REVIEW: When Love is Blind (Warrender Saga Book 3) by Mary Burchell
Dreams have been dashed…
Antoinette Burney, a more than promising music student, is disappointed and furious when the famous concert pianist Lewis Freemont fails her in an exam. To make matters worse, he tells her forthrightly that she will never make the grade as a professional pianist. Her hopes and dreams of success and notoriety are all destroyed in a single blow. She doesn’t think she’ll ever be able to forgive him.
But it would seem that fate has other ideas and the tables are quickly turned, making Antoinette the innocent cause of the accident that, in destroying Lewis Freemont’s sight, destroys his career as well. Subdued by his debilitating condition and the knowledge that he will never play the piano again, Lewis quickly becomes a shell of his former self. Horrified and remorseful, when Antoinette gets a chance to make some sort of amends — by becoming Lewis’s secretary — she seizes it with both hands.
Just when she thought life couldn’t get any more complicated, Antoinette soon finds herself falling in love with the man that only a few weeks ago, she despised. But what will Lewis do when, as inevitably he must, he discovers who she really is?
Full of hope and broken dreams, When Love is Blind is a heartfelt tale about never giving up.
This is book three of the Warrender Saga series and again focuses on musicians and music as well as a boss and secretary. Burchell had her tropes.
Antoinette might have faultless technique since childhood but, as Lewis Freemont – the avenging angel of the keyboard – devastatingly tells her, she hasn’t the artistic soul to transport listeners as she would if she could be the conduit between them and the composer. ::slashing discords::
In this book the Shoot Him Now hero is Lewis Freemont who will have the role of the (romantically) disabled. Meanwhile Antoinette is eaten through with guilt at the role she played in the accident which blinded him due to damage to the optic nerve. As his personal secretary, Antoinette will answer his correspondence and, as urged on her by Lewis’s manager, nudge him back towards music especially performing it.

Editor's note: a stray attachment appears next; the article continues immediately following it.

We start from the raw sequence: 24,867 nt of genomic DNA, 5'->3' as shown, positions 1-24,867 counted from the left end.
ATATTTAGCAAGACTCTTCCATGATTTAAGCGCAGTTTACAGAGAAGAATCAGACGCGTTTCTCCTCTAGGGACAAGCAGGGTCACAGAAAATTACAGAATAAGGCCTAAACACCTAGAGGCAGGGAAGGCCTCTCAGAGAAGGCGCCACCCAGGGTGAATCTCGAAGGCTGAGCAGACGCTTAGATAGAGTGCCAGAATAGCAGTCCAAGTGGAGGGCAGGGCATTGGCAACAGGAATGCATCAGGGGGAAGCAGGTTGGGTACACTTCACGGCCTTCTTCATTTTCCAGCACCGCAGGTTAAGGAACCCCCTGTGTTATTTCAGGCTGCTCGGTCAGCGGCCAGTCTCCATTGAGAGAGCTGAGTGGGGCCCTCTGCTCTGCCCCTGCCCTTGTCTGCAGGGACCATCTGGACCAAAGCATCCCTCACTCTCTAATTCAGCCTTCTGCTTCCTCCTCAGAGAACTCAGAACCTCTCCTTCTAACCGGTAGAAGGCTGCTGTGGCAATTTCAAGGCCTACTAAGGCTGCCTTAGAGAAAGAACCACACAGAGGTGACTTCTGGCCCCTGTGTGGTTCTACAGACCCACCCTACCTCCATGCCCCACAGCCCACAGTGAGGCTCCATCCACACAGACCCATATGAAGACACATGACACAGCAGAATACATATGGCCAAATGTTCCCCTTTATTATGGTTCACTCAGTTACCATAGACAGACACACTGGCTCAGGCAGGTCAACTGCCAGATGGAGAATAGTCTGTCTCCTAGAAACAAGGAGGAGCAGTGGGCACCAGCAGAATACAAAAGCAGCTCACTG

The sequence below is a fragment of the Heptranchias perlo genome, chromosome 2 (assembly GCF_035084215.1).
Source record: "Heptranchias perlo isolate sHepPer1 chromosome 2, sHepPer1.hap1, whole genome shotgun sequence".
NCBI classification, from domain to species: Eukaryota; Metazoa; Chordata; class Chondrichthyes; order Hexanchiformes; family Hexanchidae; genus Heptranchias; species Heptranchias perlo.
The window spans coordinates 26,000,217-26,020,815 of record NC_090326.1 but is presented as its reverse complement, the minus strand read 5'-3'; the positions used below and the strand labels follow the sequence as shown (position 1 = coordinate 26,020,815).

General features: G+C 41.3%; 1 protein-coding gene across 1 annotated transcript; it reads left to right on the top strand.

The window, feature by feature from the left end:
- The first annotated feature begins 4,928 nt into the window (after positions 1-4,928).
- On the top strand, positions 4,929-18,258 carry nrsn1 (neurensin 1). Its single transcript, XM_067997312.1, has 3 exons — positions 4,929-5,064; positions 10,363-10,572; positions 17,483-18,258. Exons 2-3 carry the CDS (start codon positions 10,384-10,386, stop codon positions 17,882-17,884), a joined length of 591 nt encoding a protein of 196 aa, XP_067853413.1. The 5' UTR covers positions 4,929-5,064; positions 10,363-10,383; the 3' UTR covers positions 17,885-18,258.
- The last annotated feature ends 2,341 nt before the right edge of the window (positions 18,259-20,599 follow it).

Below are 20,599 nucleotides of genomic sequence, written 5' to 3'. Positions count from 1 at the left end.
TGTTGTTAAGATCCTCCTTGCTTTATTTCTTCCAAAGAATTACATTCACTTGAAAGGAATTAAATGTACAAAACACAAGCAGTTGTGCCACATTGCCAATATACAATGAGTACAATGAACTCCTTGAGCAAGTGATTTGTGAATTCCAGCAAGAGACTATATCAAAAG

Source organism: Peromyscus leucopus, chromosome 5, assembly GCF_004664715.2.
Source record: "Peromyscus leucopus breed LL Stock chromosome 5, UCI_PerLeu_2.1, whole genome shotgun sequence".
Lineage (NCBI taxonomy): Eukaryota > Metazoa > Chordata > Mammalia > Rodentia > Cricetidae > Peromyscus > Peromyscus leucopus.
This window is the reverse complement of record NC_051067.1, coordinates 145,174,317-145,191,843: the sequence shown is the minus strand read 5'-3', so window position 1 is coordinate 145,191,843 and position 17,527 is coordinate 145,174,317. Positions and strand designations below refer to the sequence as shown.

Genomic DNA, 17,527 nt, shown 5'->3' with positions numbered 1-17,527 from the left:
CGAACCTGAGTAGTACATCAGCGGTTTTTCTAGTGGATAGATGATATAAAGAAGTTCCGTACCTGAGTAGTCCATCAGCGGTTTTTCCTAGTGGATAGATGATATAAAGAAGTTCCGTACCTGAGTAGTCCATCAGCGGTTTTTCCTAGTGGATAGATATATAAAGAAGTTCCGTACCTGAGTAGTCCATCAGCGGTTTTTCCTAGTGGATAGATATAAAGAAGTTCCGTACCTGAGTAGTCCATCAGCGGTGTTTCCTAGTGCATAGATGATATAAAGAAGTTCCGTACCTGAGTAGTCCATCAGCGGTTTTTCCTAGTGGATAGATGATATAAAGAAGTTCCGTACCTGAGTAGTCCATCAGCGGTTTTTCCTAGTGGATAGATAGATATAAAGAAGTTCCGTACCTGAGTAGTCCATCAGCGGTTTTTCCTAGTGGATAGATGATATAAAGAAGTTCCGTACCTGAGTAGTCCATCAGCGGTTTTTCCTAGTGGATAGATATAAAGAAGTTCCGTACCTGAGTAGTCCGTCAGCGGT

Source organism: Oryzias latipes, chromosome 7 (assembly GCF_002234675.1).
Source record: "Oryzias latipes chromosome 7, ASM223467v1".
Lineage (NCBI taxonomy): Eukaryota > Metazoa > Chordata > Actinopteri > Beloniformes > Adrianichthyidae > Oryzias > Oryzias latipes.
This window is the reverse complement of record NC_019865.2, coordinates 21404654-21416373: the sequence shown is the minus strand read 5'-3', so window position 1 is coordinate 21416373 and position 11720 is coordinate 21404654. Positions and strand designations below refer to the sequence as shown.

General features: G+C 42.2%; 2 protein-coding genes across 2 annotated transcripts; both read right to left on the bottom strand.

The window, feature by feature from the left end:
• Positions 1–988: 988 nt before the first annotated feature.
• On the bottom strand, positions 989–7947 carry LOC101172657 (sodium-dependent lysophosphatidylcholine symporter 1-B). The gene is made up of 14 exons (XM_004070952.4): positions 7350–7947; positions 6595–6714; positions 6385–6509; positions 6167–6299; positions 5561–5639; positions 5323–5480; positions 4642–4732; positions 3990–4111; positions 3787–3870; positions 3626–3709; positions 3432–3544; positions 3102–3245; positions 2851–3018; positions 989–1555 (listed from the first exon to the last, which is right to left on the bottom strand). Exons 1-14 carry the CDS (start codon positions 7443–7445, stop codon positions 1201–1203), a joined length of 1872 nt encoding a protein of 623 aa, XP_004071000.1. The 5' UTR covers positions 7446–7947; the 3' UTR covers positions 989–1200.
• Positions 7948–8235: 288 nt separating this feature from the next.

One thing Antoinette discovers is that she is not unknown to Freemont. Or rather he remembers a student whose playing he savaged at a musical examination and who he subsequently repeatedly saw stalking him at his performances before the day of his car crash when it was she whom he saw in the road near his house and swerved to avoid. If he ever finds her, he bitterly and forcefully declares, he’ll get his revenge. ::melodramatic music::
Of course soon “Toni” has become important to Lewis with her tactful and persistent efforts to be of use to him in his recovery as some form of atonement for what she caused. Initially there is no feeling of any romantic nature and with only the intention of being helpful, Antoinette slips into the first outright lie to her employer as he attempts to learn the name of the girl he holds responsible for his injury. By doing so, she also hands a weapon to the coolly manipulative Other Woman who has her future life with Lewis already planned and who will not allow Antoinette to usurp her place. Antoinette’s efforts to musically assist Lewis then put her in the sights of the great Oscar Warrender. The fat is in the fire now. ::ominous music::
Burchell used certain tropes regularly as well as inserting a few pertinent to a particular book. Here we have an annoying health related one which, as annoying as it is, must happen once in awhile. There’s also “the show must go on” which here throws even the great man Oscar Warrender himself. Read my review of “A Song Begins” to see why Burchell’s sly twist on it here is so amusing. Of course at this point of the book, the ticking count down to major revelations has already begun but I was on the edge of my seat to see how it would play out – forgive the pun. I’ve also started looking for those little moments from Oscar Warrender in each book which prove he isn’t the total cold hearted conducting bastard who makes grown performers weep.
The finale waits on an emotional thread twisted tighter and tighter as the information that will forever change Antoinette and Lewis’s relationship is drawn out. I’m almost happy that the scene arrives with an unexpected crescendo – as melodramatic as the dialog and action is – as the tension was killing me. Since the final chapter had already primed me, the subdued – this is England after all – but heartfelt ending was very satisfying. The disability aspect in this book is more upfront than in “The Broken Wing” and readers will have to place themselves back in an era when disabilities were openly pitied and seen as a source of dismay but the romance of this book ends up working better for me mainly due to Lewis’s reaction to the deception. And I’ll leave readers to discover that for themselves. ::soaring finale:: B